Gallery Visit May 2014
As an emerging artist it is a good idea to learn about the galleries that operate in your area and country. It is good to know what sort of art they collect and exhibit, how they exhibit the work and how visitors experience the gallery.
There is a lot of information to gather when assessing how art is collected or acquired as well as how it is displayed, advertised and even stored by galleries. It isn’t enough to have someone just set up a store front or old industrial space and call it a gallery. Where it is located, how it presents itself, the people behind the running, its history, the way the building is presented, how it cares for the work in it, how it caters for viewing and how they treat artists are only some of the concerns I have when looking at any gallery or sales outlet for art. This includes the annual or seasonal exhibitions held by charity groups, shires, arts societies and gallery sales outlets/shops.
There has been a lot of work done of the past few decades or so the raise the profile of regional galleries in Australia. When we think of an art gallery we may automatically think of a larger place like the Art Gallery in Canberra, Sydney, or the NGV in Victoria, but not necessarily the Castlemaine Art Galllery or the Bendigo Art Gallery, or even the Rockhampton Art Gallery which I mentioned in another recent blog.
Attending the talk about the very impressive collection shown at McClelland Gallery introduced me to how regional galleries can be a huge benefit to living Australian artists. When Rockhampton was being set up the committee went out and purchased directly from living Australian artists. Mornington Regional Gallery has done similarly. On visiting Castlemaine I was told that they also collect from living Australian artists.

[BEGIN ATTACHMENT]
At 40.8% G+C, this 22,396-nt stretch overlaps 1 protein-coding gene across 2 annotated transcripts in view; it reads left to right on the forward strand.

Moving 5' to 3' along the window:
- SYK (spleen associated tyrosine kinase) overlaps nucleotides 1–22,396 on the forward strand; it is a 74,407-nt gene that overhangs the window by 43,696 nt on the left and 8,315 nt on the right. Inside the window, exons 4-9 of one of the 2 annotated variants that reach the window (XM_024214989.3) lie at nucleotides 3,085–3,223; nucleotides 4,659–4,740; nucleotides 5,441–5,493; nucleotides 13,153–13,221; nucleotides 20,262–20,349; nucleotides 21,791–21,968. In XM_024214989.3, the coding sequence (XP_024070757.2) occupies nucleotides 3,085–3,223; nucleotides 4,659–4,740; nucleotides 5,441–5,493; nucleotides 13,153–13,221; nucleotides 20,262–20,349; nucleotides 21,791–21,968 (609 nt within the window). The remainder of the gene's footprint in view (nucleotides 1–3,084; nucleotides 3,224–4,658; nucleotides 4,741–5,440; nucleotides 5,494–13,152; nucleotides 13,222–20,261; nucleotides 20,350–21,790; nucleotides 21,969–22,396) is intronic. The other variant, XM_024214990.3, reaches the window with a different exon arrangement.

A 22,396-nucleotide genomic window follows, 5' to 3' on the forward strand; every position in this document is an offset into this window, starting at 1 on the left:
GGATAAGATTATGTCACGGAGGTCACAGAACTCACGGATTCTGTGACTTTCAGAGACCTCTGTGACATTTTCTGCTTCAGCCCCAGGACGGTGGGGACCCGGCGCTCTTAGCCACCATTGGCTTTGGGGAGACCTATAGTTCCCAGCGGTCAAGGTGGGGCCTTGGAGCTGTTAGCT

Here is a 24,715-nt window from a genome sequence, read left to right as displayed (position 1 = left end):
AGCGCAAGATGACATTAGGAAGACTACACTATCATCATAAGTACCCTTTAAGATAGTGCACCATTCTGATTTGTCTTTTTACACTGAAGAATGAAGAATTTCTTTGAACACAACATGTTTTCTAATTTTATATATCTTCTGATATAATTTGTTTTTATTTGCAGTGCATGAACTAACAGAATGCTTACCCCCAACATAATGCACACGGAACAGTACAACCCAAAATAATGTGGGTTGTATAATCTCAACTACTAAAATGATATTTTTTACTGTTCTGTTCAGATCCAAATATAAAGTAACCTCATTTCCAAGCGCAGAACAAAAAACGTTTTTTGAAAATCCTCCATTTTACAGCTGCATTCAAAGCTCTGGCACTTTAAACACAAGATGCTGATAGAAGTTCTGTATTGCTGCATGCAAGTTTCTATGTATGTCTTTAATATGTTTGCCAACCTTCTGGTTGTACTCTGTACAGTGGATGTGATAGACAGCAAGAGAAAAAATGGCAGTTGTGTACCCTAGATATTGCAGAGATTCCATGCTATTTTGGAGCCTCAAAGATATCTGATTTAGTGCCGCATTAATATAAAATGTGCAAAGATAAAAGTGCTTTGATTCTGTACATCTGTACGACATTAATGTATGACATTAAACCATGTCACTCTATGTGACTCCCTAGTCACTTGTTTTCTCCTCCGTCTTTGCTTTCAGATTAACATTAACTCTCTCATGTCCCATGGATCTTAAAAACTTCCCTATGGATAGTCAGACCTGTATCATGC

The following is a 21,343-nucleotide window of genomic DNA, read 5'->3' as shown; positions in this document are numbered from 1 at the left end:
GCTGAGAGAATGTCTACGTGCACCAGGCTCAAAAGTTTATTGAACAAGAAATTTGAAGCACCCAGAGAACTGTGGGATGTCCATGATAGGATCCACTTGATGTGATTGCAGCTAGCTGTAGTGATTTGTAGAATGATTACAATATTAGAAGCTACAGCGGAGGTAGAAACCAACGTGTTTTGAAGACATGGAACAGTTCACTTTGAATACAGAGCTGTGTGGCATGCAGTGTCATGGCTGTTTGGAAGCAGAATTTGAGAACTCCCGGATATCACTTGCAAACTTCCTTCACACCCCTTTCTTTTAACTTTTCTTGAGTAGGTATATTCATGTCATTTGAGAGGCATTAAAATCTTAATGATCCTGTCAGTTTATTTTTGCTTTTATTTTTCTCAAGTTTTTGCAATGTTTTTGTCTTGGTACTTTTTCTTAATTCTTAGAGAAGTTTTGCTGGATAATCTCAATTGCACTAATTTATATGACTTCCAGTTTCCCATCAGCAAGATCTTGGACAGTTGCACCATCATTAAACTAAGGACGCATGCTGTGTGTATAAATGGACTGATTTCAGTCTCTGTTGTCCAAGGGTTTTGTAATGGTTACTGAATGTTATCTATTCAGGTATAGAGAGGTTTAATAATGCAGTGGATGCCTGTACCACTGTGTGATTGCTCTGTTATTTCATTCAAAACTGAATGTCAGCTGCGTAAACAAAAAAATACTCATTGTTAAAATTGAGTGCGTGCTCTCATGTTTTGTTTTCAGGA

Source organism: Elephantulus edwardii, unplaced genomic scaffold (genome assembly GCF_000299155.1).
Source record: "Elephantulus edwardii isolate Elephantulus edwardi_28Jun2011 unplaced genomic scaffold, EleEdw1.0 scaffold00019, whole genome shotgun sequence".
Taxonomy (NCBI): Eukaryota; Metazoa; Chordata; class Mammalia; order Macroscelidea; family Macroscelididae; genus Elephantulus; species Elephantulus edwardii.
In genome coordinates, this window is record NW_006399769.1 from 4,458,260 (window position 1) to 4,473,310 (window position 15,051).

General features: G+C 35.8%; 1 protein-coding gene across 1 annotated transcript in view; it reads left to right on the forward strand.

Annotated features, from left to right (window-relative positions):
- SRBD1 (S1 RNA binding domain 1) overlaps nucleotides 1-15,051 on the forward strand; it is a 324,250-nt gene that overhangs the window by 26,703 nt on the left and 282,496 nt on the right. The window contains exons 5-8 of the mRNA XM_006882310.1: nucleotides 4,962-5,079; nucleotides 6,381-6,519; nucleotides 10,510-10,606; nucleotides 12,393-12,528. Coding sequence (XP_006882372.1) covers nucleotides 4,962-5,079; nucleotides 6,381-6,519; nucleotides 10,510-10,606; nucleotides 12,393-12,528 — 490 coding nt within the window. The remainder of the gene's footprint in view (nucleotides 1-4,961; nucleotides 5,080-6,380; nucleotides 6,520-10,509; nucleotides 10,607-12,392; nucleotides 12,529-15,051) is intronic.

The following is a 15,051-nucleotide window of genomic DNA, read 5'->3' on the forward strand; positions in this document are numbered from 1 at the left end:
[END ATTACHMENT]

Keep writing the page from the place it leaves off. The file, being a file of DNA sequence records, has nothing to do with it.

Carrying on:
Partly because of learning about the possibility of being noticed and collected by a regional gallery in the future and also to see their existing collection I was keen to see what Castlemaine had to offer. My tutor at TAFE who had in the past run a regional gallery, suggested that it would be an interesting visit for me. He was correct.
Castlemaine is a beautiful town, and the gallery front is impressive an inviting. When we walked in we were greeted by a smiling face and asked if there was anything we needed. Immediate greeting and positive experience to encourage us to stay and look around. We walked through into large, well lit rooms, with very high ceilings and well spaced out artworks. There were seats in the middle of the room for us to sit and look for longer and the paintings were hung at heights that were easy to stand in front of to see and stand close to as well. Important for me as an artist wanting to understand how a work may have been done by a very close inspection.
I was delighted to see a collection of stunning Australian Impressionist works. Some paintings I had only seen in books. My favourite piece was a painting by McCubbin (of course!) “Heath Paddock, Hawthorn”. The stunning evening colours, softly toned in the foreground and leading back to a brilliant strip of light along the horizon drew me into the work. there were several other lovely paintings there by Rick Amor, WB McInnes and Victor Zelman. New names to me, which is good to learn about something I didn’t know before my visit.
The art was captivating and gorgeous. I had a great time looking at it all both as an art lover and a practising artist. the gallery gets a big thumbs up from me for both presentation as a venue and for what it had to offer in artworks. The staff was engaging and even took one of my business cards as I mentioned that I am a practising fine artist in Victoria. This part of our day trip was I felt, well worth the time and effort and I hope to drop in again in the future to see what else this gallery may have to offer.